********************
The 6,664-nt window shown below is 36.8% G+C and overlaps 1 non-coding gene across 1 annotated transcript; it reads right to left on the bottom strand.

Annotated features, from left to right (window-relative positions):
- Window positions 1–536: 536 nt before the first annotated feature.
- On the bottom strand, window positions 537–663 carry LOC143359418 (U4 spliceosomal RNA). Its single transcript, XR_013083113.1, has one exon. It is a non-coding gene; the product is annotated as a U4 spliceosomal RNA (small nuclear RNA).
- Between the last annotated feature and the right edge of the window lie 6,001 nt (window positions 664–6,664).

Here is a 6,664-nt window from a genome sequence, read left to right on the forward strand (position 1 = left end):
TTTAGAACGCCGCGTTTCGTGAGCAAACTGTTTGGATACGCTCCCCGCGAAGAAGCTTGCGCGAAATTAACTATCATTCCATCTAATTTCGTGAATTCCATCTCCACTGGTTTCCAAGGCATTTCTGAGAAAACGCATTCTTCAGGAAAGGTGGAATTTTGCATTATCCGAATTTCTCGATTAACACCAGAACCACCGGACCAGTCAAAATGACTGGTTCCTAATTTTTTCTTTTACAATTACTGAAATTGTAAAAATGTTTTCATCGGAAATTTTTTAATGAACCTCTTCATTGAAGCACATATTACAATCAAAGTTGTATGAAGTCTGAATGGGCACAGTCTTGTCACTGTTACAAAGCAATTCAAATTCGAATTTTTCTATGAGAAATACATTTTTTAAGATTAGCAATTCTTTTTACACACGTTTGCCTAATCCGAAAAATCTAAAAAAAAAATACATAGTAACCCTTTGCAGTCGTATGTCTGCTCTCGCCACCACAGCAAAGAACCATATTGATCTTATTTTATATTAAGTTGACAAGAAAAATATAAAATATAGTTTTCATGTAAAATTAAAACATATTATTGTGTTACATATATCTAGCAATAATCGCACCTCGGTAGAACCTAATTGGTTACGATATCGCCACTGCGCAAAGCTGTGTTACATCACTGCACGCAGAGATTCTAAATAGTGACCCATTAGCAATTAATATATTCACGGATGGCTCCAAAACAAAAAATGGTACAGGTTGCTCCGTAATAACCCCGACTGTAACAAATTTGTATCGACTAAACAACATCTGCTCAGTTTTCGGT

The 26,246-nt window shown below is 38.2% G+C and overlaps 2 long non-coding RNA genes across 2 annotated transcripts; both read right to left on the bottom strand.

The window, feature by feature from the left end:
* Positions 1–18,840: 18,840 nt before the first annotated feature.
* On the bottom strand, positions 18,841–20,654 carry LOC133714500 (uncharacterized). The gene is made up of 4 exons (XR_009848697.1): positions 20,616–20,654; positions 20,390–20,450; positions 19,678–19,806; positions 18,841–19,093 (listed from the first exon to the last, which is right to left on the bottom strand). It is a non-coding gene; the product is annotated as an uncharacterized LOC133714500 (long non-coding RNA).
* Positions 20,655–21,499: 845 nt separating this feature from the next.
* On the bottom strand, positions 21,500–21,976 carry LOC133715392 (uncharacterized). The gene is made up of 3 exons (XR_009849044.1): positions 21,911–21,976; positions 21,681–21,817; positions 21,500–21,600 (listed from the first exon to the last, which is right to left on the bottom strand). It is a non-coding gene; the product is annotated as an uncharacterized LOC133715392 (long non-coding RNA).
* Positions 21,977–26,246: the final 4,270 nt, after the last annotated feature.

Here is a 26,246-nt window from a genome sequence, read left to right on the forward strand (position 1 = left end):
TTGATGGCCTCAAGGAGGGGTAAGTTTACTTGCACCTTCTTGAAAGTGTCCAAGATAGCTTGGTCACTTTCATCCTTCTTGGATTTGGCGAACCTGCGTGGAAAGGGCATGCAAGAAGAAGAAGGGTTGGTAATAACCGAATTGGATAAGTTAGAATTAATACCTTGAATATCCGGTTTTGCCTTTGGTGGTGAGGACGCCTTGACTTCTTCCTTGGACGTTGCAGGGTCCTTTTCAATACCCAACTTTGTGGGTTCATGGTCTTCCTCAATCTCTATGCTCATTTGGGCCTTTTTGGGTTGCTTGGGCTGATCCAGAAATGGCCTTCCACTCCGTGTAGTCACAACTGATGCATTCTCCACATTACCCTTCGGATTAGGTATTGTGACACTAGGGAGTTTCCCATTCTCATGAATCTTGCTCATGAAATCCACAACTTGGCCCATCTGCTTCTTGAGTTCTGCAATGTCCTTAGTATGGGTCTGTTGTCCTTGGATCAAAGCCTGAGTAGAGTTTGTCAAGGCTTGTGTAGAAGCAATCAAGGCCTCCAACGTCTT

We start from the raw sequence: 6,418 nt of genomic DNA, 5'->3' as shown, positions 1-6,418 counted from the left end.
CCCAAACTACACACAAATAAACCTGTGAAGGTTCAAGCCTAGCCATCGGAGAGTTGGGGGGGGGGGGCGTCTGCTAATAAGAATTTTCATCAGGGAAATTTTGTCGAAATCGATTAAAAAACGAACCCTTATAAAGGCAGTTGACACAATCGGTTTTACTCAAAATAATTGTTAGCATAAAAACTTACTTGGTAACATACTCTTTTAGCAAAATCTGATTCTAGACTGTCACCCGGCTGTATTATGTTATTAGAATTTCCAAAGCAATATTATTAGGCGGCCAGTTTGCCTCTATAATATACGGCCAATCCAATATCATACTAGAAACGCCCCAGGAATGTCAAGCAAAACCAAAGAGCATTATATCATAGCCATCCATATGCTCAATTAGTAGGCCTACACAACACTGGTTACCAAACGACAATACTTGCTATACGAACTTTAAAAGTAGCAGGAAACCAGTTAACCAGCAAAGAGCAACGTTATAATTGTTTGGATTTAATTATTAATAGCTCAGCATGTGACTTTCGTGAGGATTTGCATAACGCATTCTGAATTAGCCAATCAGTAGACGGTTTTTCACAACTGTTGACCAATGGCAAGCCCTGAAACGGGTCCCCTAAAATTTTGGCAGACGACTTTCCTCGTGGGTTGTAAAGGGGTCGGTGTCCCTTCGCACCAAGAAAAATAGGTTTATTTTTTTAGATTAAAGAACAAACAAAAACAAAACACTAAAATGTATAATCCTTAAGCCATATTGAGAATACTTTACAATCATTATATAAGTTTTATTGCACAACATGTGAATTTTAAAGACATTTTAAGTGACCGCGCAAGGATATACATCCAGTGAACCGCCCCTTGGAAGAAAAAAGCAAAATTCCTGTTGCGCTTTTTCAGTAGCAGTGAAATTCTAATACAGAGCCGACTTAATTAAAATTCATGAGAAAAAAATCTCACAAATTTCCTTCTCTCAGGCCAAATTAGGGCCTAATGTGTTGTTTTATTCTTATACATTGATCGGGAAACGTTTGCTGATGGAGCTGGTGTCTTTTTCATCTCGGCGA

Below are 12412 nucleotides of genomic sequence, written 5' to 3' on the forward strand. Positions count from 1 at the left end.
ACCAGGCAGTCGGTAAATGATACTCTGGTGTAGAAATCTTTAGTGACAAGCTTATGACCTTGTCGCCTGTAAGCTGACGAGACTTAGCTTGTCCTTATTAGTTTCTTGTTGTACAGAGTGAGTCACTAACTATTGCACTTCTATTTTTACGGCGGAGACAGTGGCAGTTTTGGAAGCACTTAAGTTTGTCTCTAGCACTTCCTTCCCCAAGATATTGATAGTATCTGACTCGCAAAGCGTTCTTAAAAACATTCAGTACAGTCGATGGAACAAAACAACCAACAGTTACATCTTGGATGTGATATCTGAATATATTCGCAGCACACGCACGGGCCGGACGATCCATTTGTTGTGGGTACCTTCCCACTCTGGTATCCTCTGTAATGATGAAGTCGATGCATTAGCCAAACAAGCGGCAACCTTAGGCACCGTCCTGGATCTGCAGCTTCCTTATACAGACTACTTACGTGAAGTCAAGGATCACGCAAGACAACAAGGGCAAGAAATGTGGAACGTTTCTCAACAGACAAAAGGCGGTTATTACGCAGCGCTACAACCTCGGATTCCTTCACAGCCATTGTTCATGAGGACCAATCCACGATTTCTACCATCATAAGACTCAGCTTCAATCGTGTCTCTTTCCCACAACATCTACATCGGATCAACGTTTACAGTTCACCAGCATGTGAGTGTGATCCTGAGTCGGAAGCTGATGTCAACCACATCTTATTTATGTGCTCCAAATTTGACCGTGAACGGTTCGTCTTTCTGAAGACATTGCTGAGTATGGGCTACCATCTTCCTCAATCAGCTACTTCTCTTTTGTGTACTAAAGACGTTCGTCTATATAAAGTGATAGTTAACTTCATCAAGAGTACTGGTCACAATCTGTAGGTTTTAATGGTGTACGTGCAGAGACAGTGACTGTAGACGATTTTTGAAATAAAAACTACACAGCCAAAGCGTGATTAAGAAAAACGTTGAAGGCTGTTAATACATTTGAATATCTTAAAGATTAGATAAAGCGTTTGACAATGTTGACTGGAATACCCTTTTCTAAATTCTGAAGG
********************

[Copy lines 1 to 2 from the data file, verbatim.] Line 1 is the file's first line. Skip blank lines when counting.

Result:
The 6,664-nt window shown below is 36.8% G+C and overlaps 1 non-coding gene across 1 annotated transcript; it reads right to left on the bottom strand.

Annotated features, from left to right (window-relative positions):